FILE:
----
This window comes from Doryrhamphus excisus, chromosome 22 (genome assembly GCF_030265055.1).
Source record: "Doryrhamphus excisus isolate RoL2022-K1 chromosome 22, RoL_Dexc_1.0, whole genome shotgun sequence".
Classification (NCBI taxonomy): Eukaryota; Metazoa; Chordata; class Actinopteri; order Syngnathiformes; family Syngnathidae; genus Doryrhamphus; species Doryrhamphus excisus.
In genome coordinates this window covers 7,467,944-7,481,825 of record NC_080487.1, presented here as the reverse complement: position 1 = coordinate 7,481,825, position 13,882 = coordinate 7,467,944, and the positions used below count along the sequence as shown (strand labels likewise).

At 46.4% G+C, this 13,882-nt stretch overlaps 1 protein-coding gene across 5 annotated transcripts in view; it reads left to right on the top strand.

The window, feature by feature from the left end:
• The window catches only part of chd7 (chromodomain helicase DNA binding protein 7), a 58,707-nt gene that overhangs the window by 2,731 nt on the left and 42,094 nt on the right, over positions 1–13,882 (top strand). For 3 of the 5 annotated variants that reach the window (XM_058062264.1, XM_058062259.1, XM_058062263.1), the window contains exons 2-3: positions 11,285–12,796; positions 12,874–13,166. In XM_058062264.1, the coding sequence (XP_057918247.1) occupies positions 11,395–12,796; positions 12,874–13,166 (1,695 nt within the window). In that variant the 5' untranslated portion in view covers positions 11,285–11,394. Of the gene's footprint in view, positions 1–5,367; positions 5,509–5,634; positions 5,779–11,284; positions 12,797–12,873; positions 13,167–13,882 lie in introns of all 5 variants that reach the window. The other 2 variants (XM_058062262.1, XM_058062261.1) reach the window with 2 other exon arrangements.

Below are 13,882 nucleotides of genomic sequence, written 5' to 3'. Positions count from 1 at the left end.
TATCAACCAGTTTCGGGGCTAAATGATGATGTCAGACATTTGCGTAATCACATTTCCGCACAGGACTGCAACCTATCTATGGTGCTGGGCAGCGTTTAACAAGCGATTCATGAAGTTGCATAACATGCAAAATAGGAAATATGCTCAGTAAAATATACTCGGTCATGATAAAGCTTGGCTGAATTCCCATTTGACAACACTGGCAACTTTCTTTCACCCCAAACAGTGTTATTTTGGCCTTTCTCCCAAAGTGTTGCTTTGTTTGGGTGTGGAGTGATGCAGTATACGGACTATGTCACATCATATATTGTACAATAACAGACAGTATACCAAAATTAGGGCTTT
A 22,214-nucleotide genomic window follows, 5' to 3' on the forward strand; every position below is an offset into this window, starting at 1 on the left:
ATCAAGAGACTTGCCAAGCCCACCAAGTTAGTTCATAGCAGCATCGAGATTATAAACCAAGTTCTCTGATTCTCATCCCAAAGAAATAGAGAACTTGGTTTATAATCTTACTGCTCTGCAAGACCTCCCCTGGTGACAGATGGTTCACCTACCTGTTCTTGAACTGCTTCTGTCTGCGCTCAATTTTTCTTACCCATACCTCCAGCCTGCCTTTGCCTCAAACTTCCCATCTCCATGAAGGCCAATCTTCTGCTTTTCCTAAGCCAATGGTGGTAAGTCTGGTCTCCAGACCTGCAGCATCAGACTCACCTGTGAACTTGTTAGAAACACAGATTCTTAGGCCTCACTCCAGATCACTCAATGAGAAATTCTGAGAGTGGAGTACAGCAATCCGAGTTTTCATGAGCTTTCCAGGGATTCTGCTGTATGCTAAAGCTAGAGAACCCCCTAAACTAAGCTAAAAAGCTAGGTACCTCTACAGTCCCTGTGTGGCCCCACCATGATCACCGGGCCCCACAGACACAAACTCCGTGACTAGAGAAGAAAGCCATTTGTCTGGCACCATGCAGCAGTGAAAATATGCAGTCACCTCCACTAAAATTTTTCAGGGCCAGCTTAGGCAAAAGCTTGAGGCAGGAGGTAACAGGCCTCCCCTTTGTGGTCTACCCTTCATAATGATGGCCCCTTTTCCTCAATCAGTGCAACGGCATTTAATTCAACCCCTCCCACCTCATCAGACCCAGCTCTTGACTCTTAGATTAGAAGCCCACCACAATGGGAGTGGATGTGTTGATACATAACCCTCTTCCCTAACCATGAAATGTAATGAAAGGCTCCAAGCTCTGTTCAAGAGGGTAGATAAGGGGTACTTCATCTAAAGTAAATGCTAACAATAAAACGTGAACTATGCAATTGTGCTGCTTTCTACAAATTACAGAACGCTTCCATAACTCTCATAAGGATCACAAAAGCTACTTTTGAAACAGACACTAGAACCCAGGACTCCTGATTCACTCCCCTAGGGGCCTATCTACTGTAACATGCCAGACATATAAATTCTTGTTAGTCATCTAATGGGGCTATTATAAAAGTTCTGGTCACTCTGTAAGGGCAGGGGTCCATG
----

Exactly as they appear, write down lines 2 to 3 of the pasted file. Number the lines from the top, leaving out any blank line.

Source record: "Doryrhamphus excisus isolate RoL2022-K1 chromosome 22, RoL_Dexc_1.0, whole genome shotgun sequence".
Classification (NCBI taxonomy): Eukaryota; Metazoa; Chordata; class Actinopteri; order Syngnathiformes; family Syngnathidae; genus Doryrhamphus; species Doryrhamphus excisus.